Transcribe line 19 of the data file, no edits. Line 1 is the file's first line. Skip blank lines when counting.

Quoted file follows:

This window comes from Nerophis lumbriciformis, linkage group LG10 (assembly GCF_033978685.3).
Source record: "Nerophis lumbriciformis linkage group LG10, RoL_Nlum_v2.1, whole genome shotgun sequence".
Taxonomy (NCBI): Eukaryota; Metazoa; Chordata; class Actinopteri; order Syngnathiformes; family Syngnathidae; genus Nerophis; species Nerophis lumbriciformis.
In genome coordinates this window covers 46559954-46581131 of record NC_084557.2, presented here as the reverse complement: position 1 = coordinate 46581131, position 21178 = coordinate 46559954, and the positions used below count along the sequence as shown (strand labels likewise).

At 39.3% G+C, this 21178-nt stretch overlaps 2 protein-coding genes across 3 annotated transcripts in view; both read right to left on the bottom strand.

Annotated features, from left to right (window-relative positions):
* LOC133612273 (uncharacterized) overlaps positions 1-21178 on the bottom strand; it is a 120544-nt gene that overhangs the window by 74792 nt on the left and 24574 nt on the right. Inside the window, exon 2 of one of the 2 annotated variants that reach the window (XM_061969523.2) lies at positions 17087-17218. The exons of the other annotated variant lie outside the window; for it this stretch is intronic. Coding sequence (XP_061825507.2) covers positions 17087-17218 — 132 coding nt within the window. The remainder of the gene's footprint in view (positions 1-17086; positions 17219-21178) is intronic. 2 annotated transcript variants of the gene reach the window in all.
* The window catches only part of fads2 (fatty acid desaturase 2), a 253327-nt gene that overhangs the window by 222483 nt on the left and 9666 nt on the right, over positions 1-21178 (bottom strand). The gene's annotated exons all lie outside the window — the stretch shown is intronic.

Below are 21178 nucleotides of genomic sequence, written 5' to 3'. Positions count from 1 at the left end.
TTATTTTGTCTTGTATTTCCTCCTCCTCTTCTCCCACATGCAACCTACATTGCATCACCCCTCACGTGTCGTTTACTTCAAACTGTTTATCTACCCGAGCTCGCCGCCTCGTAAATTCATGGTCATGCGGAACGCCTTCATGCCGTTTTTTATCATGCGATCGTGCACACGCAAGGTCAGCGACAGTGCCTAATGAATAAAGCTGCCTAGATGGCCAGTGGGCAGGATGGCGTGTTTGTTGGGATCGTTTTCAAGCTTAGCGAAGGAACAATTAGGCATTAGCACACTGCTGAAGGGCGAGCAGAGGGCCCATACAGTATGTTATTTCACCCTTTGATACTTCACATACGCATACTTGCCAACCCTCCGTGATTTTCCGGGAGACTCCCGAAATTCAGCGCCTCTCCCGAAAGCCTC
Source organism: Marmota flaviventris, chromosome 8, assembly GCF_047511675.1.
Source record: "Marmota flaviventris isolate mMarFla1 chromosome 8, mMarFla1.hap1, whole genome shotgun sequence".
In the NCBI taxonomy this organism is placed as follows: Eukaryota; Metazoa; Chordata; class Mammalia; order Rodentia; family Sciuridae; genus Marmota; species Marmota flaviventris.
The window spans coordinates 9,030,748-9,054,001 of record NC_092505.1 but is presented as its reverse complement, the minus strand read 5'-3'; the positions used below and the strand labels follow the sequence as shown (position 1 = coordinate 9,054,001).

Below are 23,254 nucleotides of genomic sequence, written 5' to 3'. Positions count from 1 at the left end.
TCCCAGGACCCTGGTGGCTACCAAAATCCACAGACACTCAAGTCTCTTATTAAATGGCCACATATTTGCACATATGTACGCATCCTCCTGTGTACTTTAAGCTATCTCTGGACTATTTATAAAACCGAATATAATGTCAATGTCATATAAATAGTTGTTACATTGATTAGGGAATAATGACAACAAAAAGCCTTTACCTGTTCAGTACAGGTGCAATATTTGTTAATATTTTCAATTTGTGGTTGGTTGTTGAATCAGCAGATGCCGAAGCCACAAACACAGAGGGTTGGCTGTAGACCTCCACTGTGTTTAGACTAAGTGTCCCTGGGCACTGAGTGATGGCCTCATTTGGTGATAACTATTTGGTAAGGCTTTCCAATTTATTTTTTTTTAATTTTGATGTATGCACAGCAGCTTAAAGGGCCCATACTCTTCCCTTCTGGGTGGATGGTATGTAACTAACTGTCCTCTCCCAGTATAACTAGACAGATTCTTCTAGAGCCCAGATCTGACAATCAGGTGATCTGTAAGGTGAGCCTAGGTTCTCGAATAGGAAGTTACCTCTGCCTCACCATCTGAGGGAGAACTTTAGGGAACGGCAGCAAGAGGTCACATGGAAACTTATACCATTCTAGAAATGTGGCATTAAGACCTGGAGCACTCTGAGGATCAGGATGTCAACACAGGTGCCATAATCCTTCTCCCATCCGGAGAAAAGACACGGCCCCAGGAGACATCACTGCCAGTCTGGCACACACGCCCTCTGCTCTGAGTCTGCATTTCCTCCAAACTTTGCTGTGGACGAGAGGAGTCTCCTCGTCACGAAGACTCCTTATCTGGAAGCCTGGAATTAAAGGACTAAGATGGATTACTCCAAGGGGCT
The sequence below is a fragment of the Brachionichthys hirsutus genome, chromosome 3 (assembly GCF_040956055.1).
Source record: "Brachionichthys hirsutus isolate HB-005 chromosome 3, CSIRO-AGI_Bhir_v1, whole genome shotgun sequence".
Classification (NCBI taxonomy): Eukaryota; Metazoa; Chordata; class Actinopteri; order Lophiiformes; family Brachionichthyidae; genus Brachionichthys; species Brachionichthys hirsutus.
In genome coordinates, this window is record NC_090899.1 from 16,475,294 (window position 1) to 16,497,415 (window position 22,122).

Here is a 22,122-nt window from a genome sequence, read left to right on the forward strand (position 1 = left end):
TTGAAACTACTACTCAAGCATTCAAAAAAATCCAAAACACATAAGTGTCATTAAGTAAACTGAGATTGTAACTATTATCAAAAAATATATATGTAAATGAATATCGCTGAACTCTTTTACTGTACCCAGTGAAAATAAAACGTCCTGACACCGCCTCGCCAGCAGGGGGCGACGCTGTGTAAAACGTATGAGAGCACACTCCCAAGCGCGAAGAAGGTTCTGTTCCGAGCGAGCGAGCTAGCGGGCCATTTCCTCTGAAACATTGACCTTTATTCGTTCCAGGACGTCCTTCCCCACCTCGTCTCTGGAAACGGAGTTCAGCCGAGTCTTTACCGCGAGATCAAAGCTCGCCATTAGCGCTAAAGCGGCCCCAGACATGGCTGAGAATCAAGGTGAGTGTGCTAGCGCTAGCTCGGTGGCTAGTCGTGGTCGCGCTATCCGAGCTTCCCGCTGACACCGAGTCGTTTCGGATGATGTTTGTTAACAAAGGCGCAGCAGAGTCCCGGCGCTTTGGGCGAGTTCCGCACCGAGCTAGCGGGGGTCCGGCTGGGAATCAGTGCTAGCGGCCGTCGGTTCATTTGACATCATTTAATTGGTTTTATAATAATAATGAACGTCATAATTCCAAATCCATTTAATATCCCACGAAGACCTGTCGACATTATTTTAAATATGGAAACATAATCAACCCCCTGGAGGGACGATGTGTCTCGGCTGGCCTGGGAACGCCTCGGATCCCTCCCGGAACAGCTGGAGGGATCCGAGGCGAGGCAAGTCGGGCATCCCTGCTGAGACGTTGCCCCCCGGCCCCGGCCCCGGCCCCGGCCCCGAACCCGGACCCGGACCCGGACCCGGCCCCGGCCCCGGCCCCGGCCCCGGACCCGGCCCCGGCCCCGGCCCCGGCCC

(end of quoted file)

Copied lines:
Classification (NCBI taxonomy): Eukaryota; Metazoa; Chordata; class Actinopteri; order Lophiiformes; family Brachionichthyidae; genus Brachionichthys; species Brachionichthys hirsutus.